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The truth about crowdfunding - it can lose your campaign valuable funds

23rd November 2016 Print

If you’re raising money for a personal cause, setting up a crowdfunding appeal seems an attractive option – set a target, add a photo and tell your story. Share your page through social media and bang, the money starts rolling in.

It’s an increasingly popular option and multiple sites offer this apparently simple solution to fundraising. Why spend time selling raffle tickets, organising charity walks and persuading people to bid in your silent auction when a simple ‘share’ will suffice?

But the reality is less rosy for fundraisers and donors – both could be losing out.

Gill Gibb is CEO of the specialist children’s charity, Tree of Hope. They support families of children with complex needs to help them raise money for treatments and therapies that are not freely available on the NHS. The needs can be as varied as an £80,000 operation for a child with cerebral palsy, weekly sessions in spinal cord rehabilitation for someone who is paralysed and stem cell therapy to reduce debilitating seizures.

“In effect, we offer a ‘charity in a box’ package – all the benefits of a registered charity, none of the drawbacks of dealing with the legalities of setting up a charity of your own. Fundraising through a charity such as ours means that Gift Aid is claimed on individual qualifying donations, an instant 25% boost.

“Increasingly, however, Tree of Hope sees families turning to crowdfunding as part of their campaign. Parents of children who need constant care and attention have precious little spare time to organise fundraising and it’s no surprise they are attracted by the speed and simplicity of a crowdfunding page.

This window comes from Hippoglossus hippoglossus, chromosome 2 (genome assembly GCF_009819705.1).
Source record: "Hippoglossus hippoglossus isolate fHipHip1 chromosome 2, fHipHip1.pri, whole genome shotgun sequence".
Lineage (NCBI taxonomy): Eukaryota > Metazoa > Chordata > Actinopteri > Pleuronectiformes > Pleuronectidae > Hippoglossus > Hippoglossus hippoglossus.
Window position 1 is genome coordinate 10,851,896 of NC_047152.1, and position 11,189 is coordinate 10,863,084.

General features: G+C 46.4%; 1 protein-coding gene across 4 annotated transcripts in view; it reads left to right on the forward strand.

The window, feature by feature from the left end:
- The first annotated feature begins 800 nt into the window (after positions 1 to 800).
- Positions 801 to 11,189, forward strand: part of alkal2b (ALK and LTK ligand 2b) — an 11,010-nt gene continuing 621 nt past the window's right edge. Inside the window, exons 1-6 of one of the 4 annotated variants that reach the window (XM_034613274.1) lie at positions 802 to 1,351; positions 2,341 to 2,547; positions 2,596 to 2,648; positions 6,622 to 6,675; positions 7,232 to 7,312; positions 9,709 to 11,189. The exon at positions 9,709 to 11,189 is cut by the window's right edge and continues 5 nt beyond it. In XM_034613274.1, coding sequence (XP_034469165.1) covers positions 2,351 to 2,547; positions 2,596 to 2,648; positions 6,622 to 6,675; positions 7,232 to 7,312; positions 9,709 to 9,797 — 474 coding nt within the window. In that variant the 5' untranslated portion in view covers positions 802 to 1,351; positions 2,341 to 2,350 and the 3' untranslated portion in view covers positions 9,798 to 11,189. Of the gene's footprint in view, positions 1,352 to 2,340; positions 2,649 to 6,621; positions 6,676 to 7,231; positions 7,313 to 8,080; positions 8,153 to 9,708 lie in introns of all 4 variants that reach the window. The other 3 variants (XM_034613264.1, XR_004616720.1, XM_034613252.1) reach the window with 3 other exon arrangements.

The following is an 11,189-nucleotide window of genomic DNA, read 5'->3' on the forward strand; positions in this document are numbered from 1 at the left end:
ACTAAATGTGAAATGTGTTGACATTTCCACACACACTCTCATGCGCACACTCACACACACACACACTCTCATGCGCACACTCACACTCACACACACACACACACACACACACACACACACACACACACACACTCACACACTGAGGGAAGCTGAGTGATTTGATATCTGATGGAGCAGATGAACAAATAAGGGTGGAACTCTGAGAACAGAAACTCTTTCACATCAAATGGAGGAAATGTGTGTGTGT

“But the reality is that, for every £100 raised through crowdfunding, page owners lose around £6. Some sites charge a set up fee, most have debit or credit card charges. A family faced with the overwhelming task of raising £80,000 for an operation that gives their child the one chance they have of walking unaided will have to raise the full amount without the added benefit of Gift Aid which can cover fees and still leave enough to give a much needed boost to the campaign.”

And what about donors? A registered charity guarantees through detailed auditing and regulation by the Charity Commission that donations will be put to use for the purposes they were originally intended.

But go, for example, to JustGiving’s crowdfunding page and they make it clear that the site cannot guarantee donations will be used correctly.

If the JustGiving crowdfunding page has been set up by a registered charity, then donors should be reassured. But, if it is an individual page owner, then how can you tell if the cause really exists? Or that the money will be used for the reason given?

Of course, many crowdfunders know the page owner personally and whether or not they can be trusted. But the holy grail of crowdfunding is for a campaign to go viral and if you receive a link via a friend of a friend of a friend, how can you be so sure the cause is legitimate?

Gill says her other concern is over regulation.

“While the Financial Conduct Authority regulates some crowdfunding, it does not regulate crowdfunding for donations to a cause. Another reason for donors to be wary.

“I’m not in the way of progress. Some amazing work has been done by crowdfunding sites with estimates of money raised running into millions of pounds.

“But both fundraisers and donors need to be aware of the potential pitfalls.”

To find out more about the work of Tree of Hope, go to